Friday, May 01, 2009

Blogger of the Week:
Mark Garvey, Text Arts...

As an English Major, I have a special place in my heart for William Strunk and E.B. White's The Elements of Style. (I have a copy--the one illustrated by Maira Kalman--on my nightstand and often peruse it pre-slumber.) Author Mark Garvey is also a fan of the well-regarded classic guide to usage and offers the ultimate tribute to Elements in his upcoming title Stylized: A Slightly Obsessive History of Strunk and White's The Elements of Style (pubbing in October).

Mark recently began his blog Text Arts, devoted to other beloved books, where he shares excerpts, info and insights on an interesting mix of literature--recent posts discussed work by David Foster Wallace, Marcus Aurelius and Jack Handey.

You began Text Arts in February. What motivated you to start blogging? What did you hope to accomplish?

I started the blog after finishing my latest book, Stylized, which is a history of and an homage to Strunk & White's The Elements of Style. After working on that book, I was in the mood to write about more of my favorite books and writers, and the Text Arts blog seemed the perfect venue for sharing my enthusiasm for the kinds of writing I enjoy. And I thought it might have the added benefit of helping fans of Strunk and White find out about my book.

Your posts feature commentary on and excerpts from a variety of books. How do you decide what to feature? What can readers expect from a Text Arts post?

The books and excerpts I feature in my Text Arts posts are drawn from my favorite writers, it's as simple as that. My tastes, like anyone else's, are my own, but my hope is that readers coming to the site will be excited by some of the excerpts and be intrigued enough to go seek out the books and, I hope, enjoy them. I try to feature interesting and entertaining excerpts that are indicative of the works as a whole. I'm not terribly up-to-the-minute in my reading, but I've been at it a long time, and I have collected a long list of favorites. Many are old books, but their age or their currency doesn't really matter so much to me. I just love to read and talk about good writing--no matter what era it's from.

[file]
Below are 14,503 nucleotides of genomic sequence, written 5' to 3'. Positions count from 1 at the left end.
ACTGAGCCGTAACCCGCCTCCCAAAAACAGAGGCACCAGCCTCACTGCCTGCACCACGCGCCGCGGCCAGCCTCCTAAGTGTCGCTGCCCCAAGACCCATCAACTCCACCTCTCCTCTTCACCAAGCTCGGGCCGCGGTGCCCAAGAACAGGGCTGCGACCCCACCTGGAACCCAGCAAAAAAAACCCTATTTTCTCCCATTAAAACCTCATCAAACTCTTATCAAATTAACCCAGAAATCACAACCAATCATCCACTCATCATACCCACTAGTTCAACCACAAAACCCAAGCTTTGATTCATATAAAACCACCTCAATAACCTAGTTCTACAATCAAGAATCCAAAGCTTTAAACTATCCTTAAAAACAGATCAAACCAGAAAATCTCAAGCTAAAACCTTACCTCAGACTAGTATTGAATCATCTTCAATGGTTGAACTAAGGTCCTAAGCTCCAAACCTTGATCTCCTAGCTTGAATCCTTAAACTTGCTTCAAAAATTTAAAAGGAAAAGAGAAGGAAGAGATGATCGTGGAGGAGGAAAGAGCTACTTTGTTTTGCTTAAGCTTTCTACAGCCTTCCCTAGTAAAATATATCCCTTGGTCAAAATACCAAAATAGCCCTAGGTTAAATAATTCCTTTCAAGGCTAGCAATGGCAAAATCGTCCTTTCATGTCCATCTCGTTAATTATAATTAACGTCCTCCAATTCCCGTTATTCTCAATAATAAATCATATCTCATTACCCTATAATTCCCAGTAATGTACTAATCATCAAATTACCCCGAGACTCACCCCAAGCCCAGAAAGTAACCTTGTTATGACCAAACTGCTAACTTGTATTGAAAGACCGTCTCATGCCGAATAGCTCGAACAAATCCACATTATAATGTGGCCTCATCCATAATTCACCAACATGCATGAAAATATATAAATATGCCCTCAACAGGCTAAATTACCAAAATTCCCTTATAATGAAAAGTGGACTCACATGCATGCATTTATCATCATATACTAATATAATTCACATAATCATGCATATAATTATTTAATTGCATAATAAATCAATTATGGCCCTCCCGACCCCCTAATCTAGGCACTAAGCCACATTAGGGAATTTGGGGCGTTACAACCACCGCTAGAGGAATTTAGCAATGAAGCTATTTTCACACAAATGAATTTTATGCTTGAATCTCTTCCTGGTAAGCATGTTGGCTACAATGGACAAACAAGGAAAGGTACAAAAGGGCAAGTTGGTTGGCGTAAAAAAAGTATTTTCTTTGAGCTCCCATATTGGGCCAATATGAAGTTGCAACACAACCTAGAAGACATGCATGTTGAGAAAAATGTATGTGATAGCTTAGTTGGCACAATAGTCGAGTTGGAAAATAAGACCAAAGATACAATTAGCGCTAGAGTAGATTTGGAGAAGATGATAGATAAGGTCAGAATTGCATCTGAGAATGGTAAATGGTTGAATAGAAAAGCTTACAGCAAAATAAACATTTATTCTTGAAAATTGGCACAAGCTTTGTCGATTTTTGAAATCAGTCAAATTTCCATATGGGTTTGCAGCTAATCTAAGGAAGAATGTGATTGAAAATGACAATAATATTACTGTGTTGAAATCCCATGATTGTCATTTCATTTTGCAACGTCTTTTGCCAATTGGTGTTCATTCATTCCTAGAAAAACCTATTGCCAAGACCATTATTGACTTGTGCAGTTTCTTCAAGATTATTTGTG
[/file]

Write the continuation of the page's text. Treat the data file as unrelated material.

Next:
Tell us more about your upcoming book Stylized. What prompted you to work on this project?

I've had a soft spot in my heart for The Elements of Style since high school. It has always seemed to me that Elements draws together, in concentrated form, the most fundamental and helpful attitudes about writing, and it is one of the books that made me want to be a writer (and editor) in the first place. A few years ago, I noticed that 2009 would mark the book's 50th anniversary, and the time seemed right for a book that considered the history and influence of Strunk and White's little book. I was lucky enough to work with the cooperation and generous help of both the Strunk and White families, and I had the pleasure of interviewing many of my favorite writers for the project.

Stylized includes more biographical detail about William Strunk than has ever been published before, including some wonderful photographs. I was also able to include some of the correspondence between E. B. White and his editors at Macmillan (the original publishers of The Elements of Style), as well as a number of notes from White to readers of Elements. E. B. White may have been the best letter writer of the twentieth century, and I'm thrilled to be able to reproduce some of his letters and notes in my book. In all, I'm excited and honored to able to pay homage in this way to a book that's been such a big influence in my life.

Can you offer some advice to writers new to the blogosphere?

I'm a newbie in the blogging world myself, so consider the source. But I have learned a few things so far:
  1. Set up a schedule that you can live with. Don't promise your readers new daily posts if you don't have the time, energy, and ideas to deliver on that promise.
  2. Find an easy way to keep track of ideas for blog posts--they'll hit you when you least expect it. For this purpose, and for my other writing projects, I carry a small digital voice recorder; it's about the size of a disposable lighter. Have idea > click button > record idea. It's even easier than carrying a notebook and pen.
  3. Build up a "bank" of ideas--at least titles--so you've got some choices when it comes time to write and post.
  4. Keep the posts professional, sharp, and well-edited. Before you make them public, ask a trusted friend to look them over for clarity and correctness. (
  5. Enjoy yourself. If you're having fun, chances are your readers will, too.
Tell us about your most recent post.

Visitors to Text Arts this week will find a somewhat atypical post--longer than usual, and more polemical. I'm usually not quite so worked up. I wrote it in response to some articles and blogs I've read in recent weeks that were using the occasion of the 50th anniversary of The Elements of Style to take potshots at the little book. That kind of foolishness doesn't sit well with me, so I used my platform to do a little venting. It's all in good fun, though. Mostly. And I think blogs can benefit from a little dustup now and again.

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